SUNDAY, SEPTEMBER 24, 2017
Hurricane Franklin
8/10/2017 1:00:00 PM
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Landfall 8/10/2017 1:00:00 PM 
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Posting Date: 8/10/2017 1:00:00 PM

Franklin made its second landfall near the town of Lechuguillas about 176 miles east of Mexico City shortly after midnight local time (05:00 UTC) on August 10, 2017, as a Category 1-equivalent storm, with maximum sustained 1-minute winds of 140 km/h and a minimum central pressure of 988 mb. While moving westward and weakening the storm is delivering heavy rainfall to the region.

l00_franklin_wind_history_20170810.png

Wind history for Hurricane Franklin from NHC wind advisories 1 through 16. (Source: NHC)


Meteorological Summary

Franklin is the Atlantic Basin’s first hurricane to form this year and the sixth named storm. The storm made its first landfall in Mexico as a tropical storm near Pulticub, which is roughly 180 miles south-southwest of Cozumel, at 11 p.m. local time (18:00 UTC) on Monday, August 7. Franklin brought heavy rains which caused flooding in parts of the Yucatan Peninsula, including the city of Campeche.

After strengthening over the Bay of Campeche, Franklin developed into a Category 1 hurricane before it made landfall, but weakened to a tropical storm a few hours afterward. It may deliver up to 8 inches of rainfall as it passes across eastern Mexico today, with as much as 15 inches possible in some locations.

Reported Impact

As well as tree and property damage from high winds, Franklin is likely to trigger both flash floods and mudslides, to which the region is vulnerable. In addition, storm surge to the north of the landfall could reach 6 feet and bring with it large and destructive waves.

It was just over one year ago when Hurricane Earl impacted Mexico. The deadliest Atlantic hurricane in more than a decade, Earl brought heavy rains as it crossed the Yucatan Peninsula.

Exposure at Risk
The most concentrated exposures in Mexico are in urban centers, which consist mainly of capital cities and resort towns. Urban centers have a high density and diversity in building types, from residential single-story houses to high-rise apartments to hotels to religious and cultural centers. However, the rate of rapid growth within Mexican cities is exacerbating already highly concentrated areas in a way that is increasing hazard risk. Poor, rural families are migrating to cities at high rates and building poorly designed structures along city outskirts. These structures can be feebly made and situated in precarious locations, such as on hillsides. Development of urban slopes increases the risk of flooding in the surrounding low-lying areas, which often corresponds to the urban centers.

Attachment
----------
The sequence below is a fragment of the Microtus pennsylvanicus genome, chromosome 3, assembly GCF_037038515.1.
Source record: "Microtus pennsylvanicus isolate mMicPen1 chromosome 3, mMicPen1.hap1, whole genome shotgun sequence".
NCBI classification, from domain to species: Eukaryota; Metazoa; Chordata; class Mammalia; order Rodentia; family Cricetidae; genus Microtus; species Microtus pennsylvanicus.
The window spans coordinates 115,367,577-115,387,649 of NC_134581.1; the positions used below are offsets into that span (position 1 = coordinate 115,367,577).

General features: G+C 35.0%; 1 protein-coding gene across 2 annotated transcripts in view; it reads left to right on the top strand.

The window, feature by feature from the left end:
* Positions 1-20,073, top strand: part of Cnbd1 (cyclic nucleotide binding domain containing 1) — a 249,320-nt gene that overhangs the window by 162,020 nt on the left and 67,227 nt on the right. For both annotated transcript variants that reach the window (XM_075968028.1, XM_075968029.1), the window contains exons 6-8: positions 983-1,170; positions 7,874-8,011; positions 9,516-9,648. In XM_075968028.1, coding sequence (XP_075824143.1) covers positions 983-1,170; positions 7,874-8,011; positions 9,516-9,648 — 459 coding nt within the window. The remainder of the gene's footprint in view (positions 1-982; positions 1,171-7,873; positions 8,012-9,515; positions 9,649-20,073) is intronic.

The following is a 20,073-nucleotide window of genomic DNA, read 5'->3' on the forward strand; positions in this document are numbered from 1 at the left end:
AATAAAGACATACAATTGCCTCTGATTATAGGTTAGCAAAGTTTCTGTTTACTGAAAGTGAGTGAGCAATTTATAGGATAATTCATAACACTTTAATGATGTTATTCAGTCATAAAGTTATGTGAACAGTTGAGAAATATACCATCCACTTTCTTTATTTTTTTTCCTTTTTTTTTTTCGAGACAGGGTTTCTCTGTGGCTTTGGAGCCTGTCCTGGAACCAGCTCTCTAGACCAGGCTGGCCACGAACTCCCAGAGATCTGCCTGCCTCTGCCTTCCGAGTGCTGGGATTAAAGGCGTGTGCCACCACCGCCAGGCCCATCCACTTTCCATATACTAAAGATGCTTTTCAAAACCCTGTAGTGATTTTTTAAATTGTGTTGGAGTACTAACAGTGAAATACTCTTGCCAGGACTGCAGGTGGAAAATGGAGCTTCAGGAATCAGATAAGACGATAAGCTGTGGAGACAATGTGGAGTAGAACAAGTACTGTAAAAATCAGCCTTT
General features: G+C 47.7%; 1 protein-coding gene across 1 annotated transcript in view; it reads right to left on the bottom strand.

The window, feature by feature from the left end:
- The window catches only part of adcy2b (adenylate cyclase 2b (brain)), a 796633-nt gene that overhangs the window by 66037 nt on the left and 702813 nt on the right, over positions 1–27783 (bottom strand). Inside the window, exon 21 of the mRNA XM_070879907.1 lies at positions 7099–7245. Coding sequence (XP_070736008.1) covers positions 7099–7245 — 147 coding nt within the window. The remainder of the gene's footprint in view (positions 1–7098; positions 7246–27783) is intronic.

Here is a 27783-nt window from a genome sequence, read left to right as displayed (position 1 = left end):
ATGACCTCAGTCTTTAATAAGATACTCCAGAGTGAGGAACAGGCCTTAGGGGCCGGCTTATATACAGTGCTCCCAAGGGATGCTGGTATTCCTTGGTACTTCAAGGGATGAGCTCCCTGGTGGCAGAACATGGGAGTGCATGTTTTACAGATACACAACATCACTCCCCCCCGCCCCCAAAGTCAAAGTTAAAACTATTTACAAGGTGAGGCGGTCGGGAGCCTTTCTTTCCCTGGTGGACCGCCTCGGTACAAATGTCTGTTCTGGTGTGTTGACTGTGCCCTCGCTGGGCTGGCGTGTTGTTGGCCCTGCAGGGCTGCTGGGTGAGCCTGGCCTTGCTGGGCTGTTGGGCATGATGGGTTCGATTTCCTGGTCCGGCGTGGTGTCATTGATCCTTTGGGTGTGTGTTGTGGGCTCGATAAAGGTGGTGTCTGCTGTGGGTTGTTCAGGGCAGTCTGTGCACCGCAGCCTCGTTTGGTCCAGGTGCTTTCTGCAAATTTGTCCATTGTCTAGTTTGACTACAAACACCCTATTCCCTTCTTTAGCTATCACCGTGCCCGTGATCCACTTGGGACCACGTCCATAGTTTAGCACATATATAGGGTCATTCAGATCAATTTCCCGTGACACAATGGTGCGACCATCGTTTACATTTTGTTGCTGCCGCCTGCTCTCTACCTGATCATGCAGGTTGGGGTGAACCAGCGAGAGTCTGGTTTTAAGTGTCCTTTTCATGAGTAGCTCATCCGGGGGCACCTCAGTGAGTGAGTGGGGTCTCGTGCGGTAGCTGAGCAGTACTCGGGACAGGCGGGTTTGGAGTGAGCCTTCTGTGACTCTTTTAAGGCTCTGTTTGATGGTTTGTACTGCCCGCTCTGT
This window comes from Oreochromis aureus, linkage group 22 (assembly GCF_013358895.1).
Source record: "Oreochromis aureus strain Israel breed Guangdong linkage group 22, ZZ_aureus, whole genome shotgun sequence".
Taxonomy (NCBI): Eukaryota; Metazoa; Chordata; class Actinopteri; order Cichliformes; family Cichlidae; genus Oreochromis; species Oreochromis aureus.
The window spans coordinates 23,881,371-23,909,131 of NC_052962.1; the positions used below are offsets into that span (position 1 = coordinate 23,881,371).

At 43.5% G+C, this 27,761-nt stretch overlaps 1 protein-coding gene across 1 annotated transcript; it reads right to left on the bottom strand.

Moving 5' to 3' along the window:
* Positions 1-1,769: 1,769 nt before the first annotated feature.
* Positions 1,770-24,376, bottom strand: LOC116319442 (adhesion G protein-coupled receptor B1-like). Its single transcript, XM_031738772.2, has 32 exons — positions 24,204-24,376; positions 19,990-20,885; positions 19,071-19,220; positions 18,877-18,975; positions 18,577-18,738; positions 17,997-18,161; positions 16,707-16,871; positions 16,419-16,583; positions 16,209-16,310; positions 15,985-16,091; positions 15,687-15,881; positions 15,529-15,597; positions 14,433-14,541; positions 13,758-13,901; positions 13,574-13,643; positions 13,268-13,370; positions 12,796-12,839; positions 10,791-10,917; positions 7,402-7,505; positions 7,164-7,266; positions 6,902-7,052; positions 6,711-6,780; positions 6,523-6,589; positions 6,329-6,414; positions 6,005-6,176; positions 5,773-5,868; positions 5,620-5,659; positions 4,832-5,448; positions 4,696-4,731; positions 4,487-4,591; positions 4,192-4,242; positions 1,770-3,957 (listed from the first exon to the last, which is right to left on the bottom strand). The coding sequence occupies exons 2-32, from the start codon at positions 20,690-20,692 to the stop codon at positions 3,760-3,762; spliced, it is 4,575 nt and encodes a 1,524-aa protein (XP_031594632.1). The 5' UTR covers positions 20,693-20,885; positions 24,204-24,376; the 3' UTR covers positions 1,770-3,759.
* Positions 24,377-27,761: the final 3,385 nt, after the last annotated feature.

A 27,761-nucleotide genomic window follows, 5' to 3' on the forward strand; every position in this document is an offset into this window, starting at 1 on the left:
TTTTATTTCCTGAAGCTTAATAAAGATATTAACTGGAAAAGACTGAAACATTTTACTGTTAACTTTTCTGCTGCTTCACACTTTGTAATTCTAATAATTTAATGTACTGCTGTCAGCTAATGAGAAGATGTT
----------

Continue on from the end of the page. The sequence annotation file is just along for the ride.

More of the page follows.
The predominant construction types for insured residential buildings in Mexico are masonry and concrete. Masonry buildings can better resist the wind uplift load than wood frame buildings, due to their mass. For apartments, reinforced masonry or concrete is used predominantly. High-rise apartment buildings, in contrast, are chiefly constructed of reinforced masonry, reinforced concrete, or steel, and wind damage to these buildings is typically restricted to nonstructural components, such as windows, wall sidings, and roofs. Commercial building stock is heterogeneous, varying from poorly constructed low-rise masonry structures to well-maintained steel buildings, although concrete and masonry are the main construction types; wind damage to commercial buildings is usually restricted to nonstructural components, such as windows and wall sidings.

Building contents, including system equipment stored in basements or on first floors, are vulnerable to flood damage. Inland exposure concentrations are at risk from precipitation-induced flooding due to heavy rainfall, which may collect in low-lying areas and cause river- and streambeds to overflow and flood surrounding regions.

Forecast Track and Intensity

Franklin is currently moving westward at about 15 mph, weakening as it goes. According to the 11 a.m. EDT advisory issued by the National Hurricane Center (NHC) it has now dissipated and no further advisories will be issued. Continuing precipitation, however, will make flooding and landslides possible in its wake as far west as Mexico City through Friday. Franklin’s remnants will pass into the Pacific Ocean, where the NHC is watching for possible re-development.



Hurricane Franklin
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